Potatoes are often an underrated source of nutrition. Moreover, they are economical, grow abundantly, and are the yummiest roasted treat. Containing a variety of vitamins and minerals, potatoes are great for immunity, metabolism, bone and heart health, and even guards against halitosis!

How to:

When left alone, potatoes cannot help but start growing. All you need to do is to provide them with a nourishing environment to keep doing so. Leave some potatoes in a dark cupboard until they grow some ‘eyes’. Replant a potato containing at least 2-3 eyes, near the bottom of the pot/container with the eyes facing upwards, covering it with about 4cm into good quality soil in a good light.

Within a few weeks, you will see the potato plant beginning to grow through the soil. Cover it with yet another 4cm layer of soil. Keep doing this as the plant grows (keeping it consistently but not overwatered) until you have filled the container to the top with soil.

Usually, it is time to harvest after the plant has flowered and died away. Dig your fingers not the soil to test their size, before gently pulling them out of the ground. Apparently, you can replant potatoes using only some peels (with at least 2/3 eyes per peel facing upward). However, using only the peels does take a whole lot longer.


Sprouted potatoes ready to plant

Here is a Garden Answer tutorial for planting into beds of soil:


The cool thing is that potatoes can be grown in so many different ways. You definitely don’t need a garden.


4. Sweet Potatoes do require a garden

Time: 2 months for spouting, then a further 2-3 months to nurture in the soil

Garden required: Yes. This needs ground!


Although being touted as healthier than regular potatoes, the truth is that both sweet and regular potatoes provide similar health benefits: Highly nutritious, promotes gut health, contains antioxidants, supports healthy vision and brain functioning.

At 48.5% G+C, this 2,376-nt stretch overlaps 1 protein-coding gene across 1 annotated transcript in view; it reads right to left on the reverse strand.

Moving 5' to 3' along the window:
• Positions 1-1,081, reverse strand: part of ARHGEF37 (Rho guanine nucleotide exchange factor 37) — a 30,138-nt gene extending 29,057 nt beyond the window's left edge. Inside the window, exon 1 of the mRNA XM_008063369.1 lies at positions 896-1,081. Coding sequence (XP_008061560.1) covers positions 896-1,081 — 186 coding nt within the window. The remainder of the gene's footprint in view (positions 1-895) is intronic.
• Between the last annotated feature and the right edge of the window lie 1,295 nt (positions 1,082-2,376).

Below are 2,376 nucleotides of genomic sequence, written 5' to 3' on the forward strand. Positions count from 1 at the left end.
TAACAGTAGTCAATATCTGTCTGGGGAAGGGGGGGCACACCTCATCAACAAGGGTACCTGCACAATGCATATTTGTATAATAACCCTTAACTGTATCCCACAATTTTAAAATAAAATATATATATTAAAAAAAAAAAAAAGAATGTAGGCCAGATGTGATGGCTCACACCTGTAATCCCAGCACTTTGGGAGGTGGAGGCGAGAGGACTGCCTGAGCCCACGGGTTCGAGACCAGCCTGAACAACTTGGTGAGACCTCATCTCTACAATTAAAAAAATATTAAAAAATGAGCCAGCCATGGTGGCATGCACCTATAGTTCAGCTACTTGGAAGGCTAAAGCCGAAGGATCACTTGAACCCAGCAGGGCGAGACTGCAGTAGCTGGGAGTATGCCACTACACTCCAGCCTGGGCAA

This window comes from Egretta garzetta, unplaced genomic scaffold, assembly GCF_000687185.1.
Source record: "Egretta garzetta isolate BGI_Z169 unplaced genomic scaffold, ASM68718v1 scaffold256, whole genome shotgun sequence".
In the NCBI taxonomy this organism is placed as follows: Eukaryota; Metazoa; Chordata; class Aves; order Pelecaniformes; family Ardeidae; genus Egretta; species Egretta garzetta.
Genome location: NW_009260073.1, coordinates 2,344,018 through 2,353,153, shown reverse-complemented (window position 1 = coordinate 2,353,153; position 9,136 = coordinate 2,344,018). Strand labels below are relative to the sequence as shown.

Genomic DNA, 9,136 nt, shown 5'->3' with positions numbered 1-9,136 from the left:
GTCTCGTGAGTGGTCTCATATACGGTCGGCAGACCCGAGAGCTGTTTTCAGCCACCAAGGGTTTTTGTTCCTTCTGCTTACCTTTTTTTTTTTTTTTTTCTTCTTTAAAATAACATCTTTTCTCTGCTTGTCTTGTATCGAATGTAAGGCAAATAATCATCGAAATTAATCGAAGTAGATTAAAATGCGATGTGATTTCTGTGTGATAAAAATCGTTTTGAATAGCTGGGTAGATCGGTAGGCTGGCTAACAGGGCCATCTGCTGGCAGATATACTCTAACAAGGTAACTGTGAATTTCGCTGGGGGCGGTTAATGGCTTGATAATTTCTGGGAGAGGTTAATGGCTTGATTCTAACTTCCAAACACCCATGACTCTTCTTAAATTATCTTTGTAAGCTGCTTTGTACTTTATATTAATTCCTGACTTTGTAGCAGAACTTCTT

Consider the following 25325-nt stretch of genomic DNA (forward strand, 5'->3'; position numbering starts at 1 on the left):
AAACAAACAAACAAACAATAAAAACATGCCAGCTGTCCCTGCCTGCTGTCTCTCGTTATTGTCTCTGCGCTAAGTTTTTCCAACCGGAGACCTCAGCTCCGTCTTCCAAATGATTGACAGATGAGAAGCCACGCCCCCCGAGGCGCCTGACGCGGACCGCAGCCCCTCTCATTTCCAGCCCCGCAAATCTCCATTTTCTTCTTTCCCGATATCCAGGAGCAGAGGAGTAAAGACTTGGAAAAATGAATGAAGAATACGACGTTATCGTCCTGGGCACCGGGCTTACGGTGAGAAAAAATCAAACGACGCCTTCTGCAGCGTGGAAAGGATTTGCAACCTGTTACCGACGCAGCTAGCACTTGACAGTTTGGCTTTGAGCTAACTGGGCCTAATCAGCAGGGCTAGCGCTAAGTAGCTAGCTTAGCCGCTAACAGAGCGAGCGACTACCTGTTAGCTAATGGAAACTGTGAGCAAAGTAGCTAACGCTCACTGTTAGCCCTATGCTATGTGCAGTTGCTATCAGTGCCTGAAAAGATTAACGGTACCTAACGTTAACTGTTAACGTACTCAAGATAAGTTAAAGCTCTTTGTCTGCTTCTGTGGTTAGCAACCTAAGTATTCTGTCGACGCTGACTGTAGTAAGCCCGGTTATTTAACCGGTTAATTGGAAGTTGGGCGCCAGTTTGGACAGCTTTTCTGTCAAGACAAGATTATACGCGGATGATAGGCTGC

How to:

Growing sweet potatoes are slightly different to potatoes in that you need to sprout them first. Planting a whole sweet potato directly into the ground will give you nothing other than green shoots. To begin, start by cutting the sweet potato in half. Then using toothpicks, place half the sweet potato in a container of water with the blunt side facing down. Within a few days, roots should appear along with sprouts along the top. When the sprouts about are at least 4 inches long twist them off and place them along with their roots into the ground. Alternatively, once the roots are about 4 inches you can transplant the potato into the soil allowing about 12 inches between them. It takes about 4-6 months to grow.

Sweet potato tooted in water before planting

Watch Jag Singh’s demonstration on how to plant sweet potatoes:



5. Onions grow easily from small cuttings

Time: 20-30 days

Garden required: No. And can be grown indoors or outdoors


Onions are packed with nutrients and antioxidants which promote health in numerous ways. They are praised for their strong antibacterial properties which makes them great for earache, sore throats, and even cleaning metal surfaces. Onions also help to absorb bad odours and even promote hair growth. Their uses are endless!

How to:

Onions are the easiest thing in the world to plant. Cut the bottom of the onion including at least ½ an inch of the bulb and its root end. Place the root of the onion is a shallow bowl of water (or directly into some potting soil) and within a few days, you will see the roots lengthen and possibly even green shoots starting to grow. Plant root-down into the soil with the top exposed. Cover lightly with potting soil and place in a sunny area. Any type of pot or garden will do. Keep the soil moist. If you keep cutting the sprouts off the onion as they grow the bulbs will thicken. If you do this every time you use an onion you will never need to purchase onions again!

Onions root easily and don’t need deep pots

Watch this great tutorial by World Click for propagating onions. We love the repurposed irrigator too!

6. Ginger sections can regrow an entire root

Time: 8-10 months

Garden required: No. And can be grown indoors or outdoors


In Ayurvedic texts, ginger is known as the ‘Universal Great Medicine’. Ginger is an antioxidant high in anti-inflammatory properties. It boosts immunity, reduces nausea, and helps to stabilize blood pressure.

How to:

Place a spare yet plump piece of ginger on your counter and wait until a green eye or bud appears. Then plant into potting soil (in a pot or in the ground) ensuring that the bud/eye is facing upwards, no deeper than an inch but also not exposed as then it will dry out. Plant in a shady area. It can grow for years in a pot, producing striking blooms. New shoots and new roots will appear in around a week, but it takes around 10 months to mature. At this point, you can gently pull out one of the roots and replant the rest to use again. The leaves of a ginger plant are also great to use in the same flavourful way that you would use chives or onions.